A Biblio-Critical Study of Speculative Fiction Novels

Chapter 09 Other Voices

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Chapter 9: Other Voices

The authors I have highlighted are by no means the only good writers of speculative fiction. In this chapter, I will attempt to name some of the others and list their more notable works.

A. Charles Platt

Charles Platt remains best know for his stories and editorship of New Worlds magazine, but he wrote several novels after the folding of that magazine. They include Twilight of the City (1977) and the Garbage World (1977). Platt's novels tend to concern the sociological, and he generally writes about near-future urban scenarios.


B. Christopher Priest

Christopher Priest also associated himself with New Worlds and Science Fantasy. His Darkening Island features an England overrun by blacks. Inverted World (1975) puts a new spin on the lost starship theme of Heinlein's Orphans in the Sky. In Priest’s novel, inhabitants travel endlessly around the world, ignorant of the fact that they lie just above their home world.


C. Keith Roberts

Keith Roberts probably holds the most importance of the groups of writer that regularly contributed to for Science Fantasy. Roberts’s novels include The Furies (1966), The Inner Wheel (1970), and The Chalk Giants (1974) with the latter still in print. His most famous work, Pavane (1966) uses the familiar theme of an alternate world. In Robert's work, the Spanish Armada defeated the English, and the Pope dominates Europe. Roberts writes with emotion and a unique sympathy and understanding for this alternate culture. In "The White Boat," for example, Roberts uses a girl's encounter with a group of smugglers as a metaphor for her sexual initiation. Roberts received considerably less attention in the United States than he deserves.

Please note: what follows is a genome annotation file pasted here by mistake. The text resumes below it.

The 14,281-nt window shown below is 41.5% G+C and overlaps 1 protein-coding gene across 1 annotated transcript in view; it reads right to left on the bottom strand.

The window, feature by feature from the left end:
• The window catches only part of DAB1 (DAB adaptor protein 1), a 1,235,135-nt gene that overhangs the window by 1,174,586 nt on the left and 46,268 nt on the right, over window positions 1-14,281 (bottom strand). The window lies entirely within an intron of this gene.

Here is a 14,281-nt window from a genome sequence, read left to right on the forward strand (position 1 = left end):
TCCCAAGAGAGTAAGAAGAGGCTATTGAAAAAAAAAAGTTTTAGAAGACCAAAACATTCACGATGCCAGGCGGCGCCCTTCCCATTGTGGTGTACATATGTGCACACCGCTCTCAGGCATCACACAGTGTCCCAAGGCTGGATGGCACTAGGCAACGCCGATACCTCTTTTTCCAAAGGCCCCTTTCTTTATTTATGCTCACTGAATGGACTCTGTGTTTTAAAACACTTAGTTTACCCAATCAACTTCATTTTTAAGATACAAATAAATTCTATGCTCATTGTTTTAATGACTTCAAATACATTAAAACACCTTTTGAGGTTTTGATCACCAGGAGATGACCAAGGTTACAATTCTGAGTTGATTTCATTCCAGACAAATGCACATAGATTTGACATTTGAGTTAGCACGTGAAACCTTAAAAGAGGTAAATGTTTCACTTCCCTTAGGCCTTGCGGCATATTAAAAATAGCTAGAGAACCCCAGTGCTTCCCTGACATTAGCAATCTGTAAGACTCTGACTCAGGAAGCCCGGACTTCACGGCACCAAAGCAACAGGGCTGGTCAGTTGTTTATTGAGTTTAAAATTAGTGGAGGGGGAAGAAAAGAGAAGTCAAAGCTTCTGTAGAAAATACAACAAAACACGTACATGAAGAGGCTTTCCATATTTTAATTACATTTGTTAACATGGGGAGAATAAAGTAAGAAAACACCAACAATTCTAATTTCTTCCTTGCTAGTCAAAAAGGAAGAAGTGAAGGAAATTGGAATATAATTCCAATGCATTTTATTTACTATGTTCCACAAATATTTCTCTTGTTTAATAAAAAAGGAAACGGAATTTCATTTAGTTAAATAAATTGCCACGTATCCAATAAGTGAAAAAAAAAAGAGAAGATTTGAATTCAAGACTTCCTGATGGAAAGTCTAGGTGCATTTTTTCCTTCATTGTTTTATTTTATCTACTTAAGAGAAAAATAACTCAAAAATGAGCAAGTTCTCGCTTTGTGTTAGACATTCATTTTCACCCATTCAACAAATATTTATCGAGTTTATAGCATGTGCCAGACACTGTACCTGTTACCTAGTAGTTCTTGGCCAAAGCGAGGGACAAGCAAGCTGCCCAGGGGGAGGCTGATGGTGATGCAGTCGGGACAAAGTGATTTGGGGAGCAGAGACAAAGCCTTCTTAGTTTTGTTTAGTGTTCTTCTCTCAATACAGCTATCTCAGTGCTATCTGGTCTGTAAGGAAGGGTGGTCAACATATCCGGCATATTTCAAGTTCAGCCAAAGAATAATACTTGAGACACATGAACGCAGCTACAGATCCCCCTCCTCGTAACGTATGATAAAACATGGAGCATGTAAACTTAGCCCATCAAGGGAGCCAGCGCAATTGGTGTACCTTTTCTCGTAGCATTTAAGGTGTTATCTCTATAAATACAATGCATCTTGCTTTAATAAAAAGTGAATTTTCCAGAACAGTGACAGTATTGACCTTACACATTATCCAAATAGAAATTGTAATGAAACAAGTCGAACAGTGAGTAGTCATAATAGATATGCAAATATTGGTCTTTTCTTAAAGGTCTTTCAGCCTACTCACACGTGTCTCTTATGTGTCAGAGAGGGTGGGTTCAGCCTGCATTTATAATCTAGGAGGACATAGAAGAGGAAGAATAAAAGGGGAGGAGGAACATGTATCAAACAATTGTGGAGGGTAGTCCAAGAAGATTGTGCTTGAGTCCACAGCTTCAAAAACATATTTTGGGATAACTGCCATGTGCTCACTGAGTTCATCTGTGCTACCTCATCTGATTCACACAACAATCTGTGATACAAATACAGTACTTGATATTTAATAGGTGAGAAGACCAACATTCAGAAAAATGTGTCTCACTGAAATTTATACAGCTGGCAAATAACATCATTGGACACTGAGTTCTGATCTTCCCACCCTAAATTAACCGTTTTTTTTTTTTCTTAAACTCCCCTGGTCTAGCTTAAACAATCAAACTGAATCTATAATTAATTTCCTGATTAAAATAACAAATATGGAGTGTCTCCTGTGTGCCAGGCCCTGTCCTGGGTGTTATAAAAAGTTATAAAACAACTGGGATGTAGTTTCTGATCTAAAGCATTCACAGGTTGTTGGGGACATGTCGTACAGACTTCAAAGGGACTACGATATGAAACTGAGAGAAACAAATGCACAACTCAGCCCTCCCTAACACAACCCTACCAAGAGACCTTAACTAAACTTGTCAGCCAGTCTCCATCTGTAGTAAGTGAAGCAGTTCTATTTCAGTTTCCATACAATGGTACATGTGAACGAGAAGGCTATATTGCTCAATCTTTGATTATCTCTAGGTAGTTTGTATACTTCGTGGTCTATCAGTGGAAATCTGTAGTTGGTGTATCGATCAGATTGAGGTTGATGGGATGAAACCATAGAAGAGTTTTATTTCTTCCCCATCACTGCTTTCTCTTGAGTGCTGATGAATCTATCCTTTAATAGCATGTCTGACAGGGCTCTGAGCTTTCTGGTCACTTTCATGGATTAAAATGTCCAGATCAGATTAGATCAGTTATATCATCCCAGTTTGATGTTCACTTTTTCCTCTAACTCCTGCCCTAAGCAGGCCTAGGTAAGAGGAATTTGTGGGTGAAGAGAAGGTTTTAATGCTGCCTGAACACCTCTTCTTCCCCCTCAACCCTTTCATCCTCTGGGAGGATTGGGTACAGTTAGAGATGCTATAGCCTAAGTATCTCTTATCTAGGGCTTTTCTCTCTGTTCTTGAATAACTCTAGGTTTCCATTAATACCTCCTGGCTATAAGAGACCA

D. John Brunner

In decided contrast, John Brunner, received the enthusiastic applause of American critics or least after he entered his more experimental phase. Brunner began his career writing space operas for the American pulp magazines and wrote an outstanding number of quite ordinary mainstream science fiction novels, By the late 1950s, he began experimenting with science fiction-mainstream hybrids, making him one of the innovators, rather than a follower as other critics claimed. Brunner wrote a number of important volumes since the 1950s, including The Whole Man (1965), The Squares of the City (1966), The Production of Time (1967), Stand on Zanzibar (1965), The Sheep Look Up (1973), and The Shockwave Rider (1975). The last three novels continue the comic dystopia tradition of Pohl and Kornbluth, but Brunner's novels feature better characterization and less humor. More famously, they utilize Dos Passos's montage technique. Stand on Zanzibar won a Hugo award. Brunner writes social science fiction, however, he approach considers society from a more humanistic, speculative perspective than his precursors in that tradition.


E. Harlan Ellison

Though not a novelist, Harlan Ellison exerts an enormous influence on writers and critics in the field as short-story writer, critic, anthologist, and outspoken radical. Dangerous Visions and its successors anthologies, cited various times in previous chapters, introduced new subjects and authors to an American science fiction audience. Ellison balanced his artistic endorsement of new authors with a nostalgic enchantment with older science fiction, even space, making him an "acceptable revolutionary" within the field. His stories as well as his criticism return to the same themes: the importance of emotions; concern for the individual; the terrors of isolation; the need for individual action. In volumes such as Alone Against Tomorrow (1971), he organized his stories around single themes.